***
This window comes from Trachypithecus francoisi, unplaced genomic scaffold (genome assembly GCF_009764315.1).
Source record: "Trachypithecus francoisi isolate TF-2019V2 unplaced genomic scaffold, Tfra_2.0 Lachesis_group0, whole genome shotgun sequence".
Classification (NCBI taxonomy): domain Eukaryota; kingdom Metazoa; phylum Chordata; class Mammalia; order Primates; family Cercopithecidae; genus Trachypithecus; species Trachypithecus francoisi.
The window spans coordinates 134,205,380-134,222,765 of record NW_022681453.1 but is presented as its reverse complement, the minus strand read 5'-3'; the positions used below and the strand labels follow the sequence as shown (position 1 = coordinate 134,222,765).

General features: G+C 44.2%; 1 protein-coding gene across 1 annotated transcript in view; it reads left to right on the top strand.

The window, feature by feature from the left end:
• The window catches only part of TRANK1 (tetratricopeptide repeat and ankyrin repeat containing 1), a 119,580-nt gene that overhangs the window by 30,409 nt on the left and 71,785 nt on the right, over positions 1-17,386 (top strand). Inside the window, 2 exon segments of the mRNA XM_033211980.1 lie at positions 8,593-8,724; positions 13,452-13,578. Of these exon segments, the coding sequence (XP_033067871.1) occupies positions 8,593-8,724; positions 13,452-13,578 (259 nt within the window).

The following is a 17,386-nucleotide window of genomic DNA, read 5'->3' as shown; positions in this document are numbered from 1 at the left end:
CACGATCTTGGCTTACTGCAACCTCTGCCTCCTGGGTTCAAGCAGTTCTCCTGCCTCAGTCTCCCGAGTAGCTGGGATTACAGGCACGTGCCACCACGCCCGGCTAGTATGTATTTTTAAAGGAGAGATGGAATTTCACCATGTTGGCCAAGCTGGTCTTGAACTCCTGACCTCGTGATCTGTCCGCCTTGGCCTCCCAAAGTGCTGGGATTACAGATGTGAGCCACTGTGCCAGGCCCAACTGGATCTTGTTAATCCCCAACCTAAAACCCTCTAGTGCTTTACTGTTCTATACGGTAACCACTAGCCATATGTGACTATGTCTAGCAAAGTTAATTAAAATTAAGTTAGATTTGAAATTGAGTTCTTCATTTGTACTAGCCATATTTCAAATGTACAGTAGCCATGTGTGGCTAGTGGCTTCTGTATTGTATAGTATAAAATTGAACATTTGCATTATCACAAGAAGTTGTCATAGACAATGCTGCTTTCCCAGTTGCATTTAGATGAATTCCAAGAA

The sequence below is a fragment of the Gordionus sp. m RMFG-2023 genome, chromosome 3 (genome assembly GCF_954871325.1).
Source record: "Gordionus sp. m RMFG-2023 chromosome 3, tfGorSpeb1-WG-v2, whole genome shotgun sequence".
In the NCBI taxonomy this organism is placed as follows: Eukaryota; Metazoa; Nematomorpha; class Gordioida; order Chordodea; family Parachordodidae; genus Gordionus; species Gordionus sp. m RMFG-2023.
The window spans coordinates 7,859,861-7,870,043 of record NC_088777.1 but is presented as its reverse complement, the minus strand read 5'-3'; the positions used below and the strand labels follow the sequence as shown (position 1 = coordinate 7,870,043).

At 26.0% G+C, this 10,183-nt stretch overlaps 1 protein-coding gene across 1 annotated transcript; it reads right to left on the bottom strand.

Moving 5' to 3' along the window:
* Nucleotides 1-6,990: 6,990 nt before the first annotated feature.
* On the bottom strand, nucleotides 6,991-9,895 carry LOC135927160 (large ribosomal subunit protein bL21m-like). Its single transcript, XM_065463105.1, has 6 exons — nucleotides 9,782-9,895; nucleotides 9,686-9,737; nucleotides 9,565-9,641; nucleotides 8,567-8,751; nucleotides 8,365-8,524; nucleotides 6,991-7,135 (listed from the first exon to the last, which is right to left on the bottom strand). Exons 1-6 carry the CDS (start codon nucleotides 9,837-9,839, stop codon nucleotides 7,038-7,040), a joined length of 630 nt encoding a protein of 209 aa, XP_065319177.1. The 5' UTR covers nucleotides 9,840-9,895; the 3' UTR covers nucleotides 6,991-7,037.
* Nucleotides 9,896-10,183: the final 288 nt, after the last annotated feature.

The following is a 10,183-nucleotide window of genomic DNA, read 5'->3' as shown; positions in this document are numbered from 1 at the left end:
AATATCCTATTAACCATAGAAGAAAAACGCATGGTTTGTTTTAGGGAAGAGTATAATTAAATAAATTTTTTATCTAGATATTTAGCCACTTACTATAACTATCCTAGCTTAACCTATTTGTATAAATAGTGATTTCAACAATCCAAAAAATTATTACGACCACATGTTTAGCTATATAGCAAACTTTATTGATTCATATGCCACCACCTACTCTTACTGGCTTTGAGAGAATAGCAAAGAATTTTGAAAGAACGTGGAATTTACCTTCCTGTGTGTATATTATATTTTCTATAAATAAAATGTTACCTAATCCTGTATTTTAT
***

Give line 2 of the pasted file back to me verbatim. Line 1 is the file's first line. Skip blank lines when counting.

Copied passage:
Source record: "Trachypithecus francoisi isolate TF-2019V2 unplaced genomic scaffold, Tfra_2.0 Lachesis_group0, whole genome shotgun sequence".